Working An Expo – Are You Cut Out For It?

by Christian Duque

Getting your foot in the fitness industry door is the first step towards making a name for yourself and potentially creating a brand. The #1 most marketable attribute you can have, is being able to work hard, and there’s no better testing ground than a fitness expo. The work is tough, the hours are long, and sometimes the compensation isn’t the greatness. Some companies if booth workers, oh yeah, that’s who this article is written about. I know that many of you probably have delusions of grandeur – it’s ok, so did I, but when you get started, typically it’s as a booth worker. I started out in media, where at first I was writing articles and doing videos without knowing if anyone was reading or watching and for no $. Those days are long behind me, but that’s where I started. If you’re looking to start out as an athlete, with the ultimate goal of landing a supplement deal, then starting out as a booth worker is probably the first gig you’ll get – if you’re lucky! Before I move on with my point about booth worker compensation, I need to take a much needed detour.

Most people look at booth work as grunt work. Some even think they’re doing the company a favor. Let me stress that nine times out of ten, it’s the company doing you a solid. The truth of the matter is, there’s hundreds if not thousands or tens of thousands of people (depending on the size & location of the expo), who buy tickets and support these events. If you do a land a booth job, be positive, upbeat, and thankful. A good attitude will open more doors than six pack abs, believe you me.

Getting back to compensation, many companies offer booth workers either a set number of supplements or a small monetary amount. Compensation is key and you shouldn’t work for free. Working for free sets a bad precedent because once you do it, for whatever reason, others will expect you to do the same for them. Also, free work is considered lackluster by most. You’d think doing free work would win you favor; however, what it ends up is creating doubt in the quality of your craft.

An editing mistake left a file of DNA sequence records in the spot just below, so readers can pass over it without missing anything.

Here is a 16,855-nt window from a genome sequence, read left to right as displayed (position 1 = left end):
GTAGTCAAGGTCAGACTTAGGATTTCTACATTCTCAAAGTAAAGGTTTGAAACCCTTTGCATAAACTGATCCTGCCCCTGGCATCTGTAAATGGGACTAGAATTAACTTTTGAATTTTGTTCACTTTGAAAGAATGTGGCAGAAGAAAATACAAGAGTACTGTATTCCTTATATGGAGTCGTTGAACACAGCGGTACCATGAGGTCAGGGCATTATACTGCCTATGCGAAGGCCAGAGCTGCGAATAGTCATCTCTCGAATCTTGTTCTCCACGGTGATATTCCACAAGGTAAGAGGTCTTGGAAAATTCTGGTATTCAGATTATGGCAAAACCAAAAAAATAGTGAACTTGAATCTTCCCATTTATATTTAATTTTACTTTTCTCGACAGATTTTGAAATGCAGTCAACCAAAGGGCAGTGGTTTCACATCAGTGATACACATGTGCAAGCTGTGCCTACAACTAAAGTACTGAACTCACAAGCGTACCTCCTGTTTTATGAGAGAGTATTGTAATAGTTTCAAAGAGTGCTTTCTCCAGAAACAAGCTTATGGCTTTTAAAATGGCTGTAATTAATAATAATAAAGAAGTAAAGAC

With regards to the booth work itself, days are normally about eight hours with a small time for lunch. Now I know what you’re thinking, what’s 8hrs? How is that different than an typical 9-5 job? Well it’s different in that it can have times of seeming non-stop, in a very fast-paced is environment, where sales can also contribute to your earnings. Some companies will reward booth workers who sell more; others will dismiss those who underperform. Typically expos will last 2-3, sometimes even four days. This is not the type of work for someone, who once hired, sits on their laurels and does little, next to nothing. Your skills will constantly be scrutinized, as well as you interaction with customers.